I read with hopefulness the front-page story that teenagers from South Wales were going to be safe from online predators (â€œDad sets up safe â€˜new Facebookâ€™ websiteâ€, March 31). But the devil is in the detail as they say.
If I could bring to readersâ€™ attention a shocking fact â€“ browsing Googleâ€™s statistics websites Google Trends, there has been a decrease in searches for obscene images of children at the same rate there has been an increase in searches for social networking.
This suggests to me that sex offenders are fulfilling their sordid fantasies by pretending to be children and befriending them on these sites.
To road-testing of southwaleskids.com by journalist Ed Walker shows how even Hywel Danceâ€™s site is open to abuse.
As Ed showed, it is a piece of cake for someone to pretend to be a pupil at a school and invite others to be â€œfriendsâ€ with them. Without a system to verify the pupilâ€™s identity, Hywelâ€™s site is as open to abuse as Facebook.
I recently made a speech on the need for greater identity protection in order to protect vulnerable people online. I argued that there should be a special bank card that only children can have, and that they can only use social networking sites like Hywelâ€™s if they verify their identity with that card and their parent/guardian uses their credit card to give them the permission to use it. This would make it much more difficult for predators to gain access to children online.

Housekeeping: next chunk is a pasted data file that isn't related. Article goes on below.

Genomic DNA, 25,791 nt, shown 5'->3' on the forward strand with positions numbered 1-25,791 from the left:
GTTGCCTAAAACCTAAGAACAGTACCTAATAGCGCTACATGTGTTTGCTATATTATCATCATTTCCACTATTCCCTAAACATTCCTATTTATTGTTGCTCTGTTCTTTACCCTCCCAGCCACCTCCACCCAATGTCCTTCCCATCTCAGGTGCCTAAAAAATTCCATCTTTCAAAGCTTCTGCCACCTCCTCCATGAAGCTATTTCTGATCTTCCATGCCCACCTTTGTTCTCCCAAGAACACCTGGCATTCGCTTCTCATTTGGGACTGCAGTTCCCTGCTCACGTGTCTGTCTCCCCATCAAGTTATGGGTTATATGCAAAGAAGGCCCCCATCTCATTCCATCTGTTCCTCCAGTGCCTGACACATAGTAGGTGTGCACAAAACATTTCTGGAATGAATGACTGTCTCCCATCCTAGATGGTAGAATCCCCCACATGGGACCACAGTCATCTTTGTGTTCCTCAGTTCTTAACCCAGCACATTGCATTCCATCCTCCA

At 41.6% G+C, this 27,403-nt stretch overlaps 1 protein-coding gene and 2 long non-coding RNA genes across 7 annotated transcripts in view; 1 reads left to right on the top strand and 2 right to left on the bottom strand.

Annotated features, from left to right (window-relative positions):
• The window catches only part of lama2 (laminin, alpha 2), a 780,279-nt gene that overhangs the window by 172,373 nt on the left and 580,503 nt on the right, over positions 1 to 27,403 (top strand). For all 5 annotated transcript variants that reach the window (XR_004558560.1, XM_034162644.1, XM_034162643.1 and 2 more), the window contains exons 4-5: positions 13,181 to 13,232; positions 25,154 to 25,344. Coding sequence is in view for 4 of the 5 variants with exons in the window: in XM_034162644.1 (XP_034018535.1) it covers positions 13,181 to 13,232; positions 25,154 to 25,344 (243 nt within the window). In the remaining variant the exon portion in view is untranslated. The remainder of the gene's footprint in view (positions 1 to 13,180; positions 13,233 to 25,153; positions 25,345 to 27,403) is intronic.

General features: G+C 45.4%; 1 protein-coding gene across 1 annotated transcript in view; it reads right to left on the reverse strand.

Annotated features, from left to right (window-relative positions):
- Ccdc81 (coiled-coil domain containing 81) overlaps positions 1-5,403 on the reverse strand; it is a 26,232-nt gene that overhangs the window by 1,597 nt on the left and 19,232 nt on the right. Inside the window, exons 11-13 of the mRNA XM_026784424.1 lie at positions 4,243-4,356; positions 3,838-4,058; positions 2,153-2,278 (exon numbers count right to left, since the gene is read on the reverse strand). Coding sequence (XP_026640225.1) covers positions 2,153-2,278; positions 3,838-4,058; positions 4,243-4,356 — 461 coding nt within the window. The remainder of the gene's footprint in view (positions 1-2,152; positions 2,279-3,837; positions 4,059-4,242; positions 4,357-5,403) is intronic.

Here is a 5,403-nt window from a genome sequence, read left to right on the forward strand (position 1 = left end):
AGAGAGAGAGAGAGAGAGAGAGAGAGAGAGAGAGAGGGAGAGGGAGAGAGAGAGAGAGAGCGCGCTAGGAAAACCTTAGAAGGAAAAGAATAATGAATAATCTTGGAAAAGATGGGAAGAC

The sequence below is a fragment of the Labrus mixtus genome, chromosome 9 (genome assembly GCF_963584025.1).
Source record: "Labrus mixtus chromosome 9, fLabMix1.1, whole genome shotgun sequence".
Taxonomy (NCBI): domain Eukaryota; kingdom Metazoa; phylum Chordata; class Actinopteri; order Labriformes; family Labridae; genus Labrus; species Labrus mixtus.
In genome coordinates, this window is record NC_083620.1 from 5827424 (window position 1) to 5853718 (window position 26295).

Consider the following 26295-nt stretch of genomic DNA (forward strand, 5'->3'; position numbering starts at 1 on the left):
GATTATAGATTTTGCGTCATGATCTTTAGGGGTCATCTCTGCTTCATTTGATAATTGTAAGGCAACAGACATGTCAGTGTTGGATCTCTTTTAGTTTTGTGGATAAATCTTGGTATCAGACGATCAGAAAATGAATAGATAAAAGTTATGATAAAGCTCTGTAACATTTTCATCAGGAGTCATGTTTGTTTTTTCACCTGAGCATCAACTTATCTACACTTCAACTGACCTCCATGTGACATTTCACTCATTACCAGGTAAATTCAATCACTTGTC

There is currently a European Union consultation on the role of technology to protect peopleâ€™s identity online. I invite readers to take part and let the EU know that, whatever the ideal of anonymity online, the safety of our children comes first. The consultation is at tinyurl.com/eu-eid-sig and closes on April 15.
Jonathan believes that sysop prerogative is guaranteed and limited by European treaties
Sysop prerogative is the right that an owner of an online community has to take whatever actions they wish in order that the community functions the way they wish. In common law counties it is understood that someone can do whatever they want unless they give that right way or it is taken away from them by a superior authority, such as Parliament, in the case of the United Kingdom (UK). It can therefore be expected that the systems operator (sysop) who owns an online community is free to operate their community under any rules they want that has not been taken away from them by statute. After all the community is surely their property which they can use and dispose of in any way they choose?
However, with each right or freedom comes certain duties and obligations, something which is enshrined in the European Convention on Human Rights. This convention, like the Treaty on the Functioning of the European Union, places obligations on nation states to guarantee certain rights and not to interfere with the enjoyment of these rights except where they conflict with other rights or duties. This means that sysop prerogative may be both guaranteed and limited by European Human Rights Law.
Sysop prerogative can be used for instance to ban users who don’t participate, known as lurkers, some of whom make up to 90% of activity according to some sources.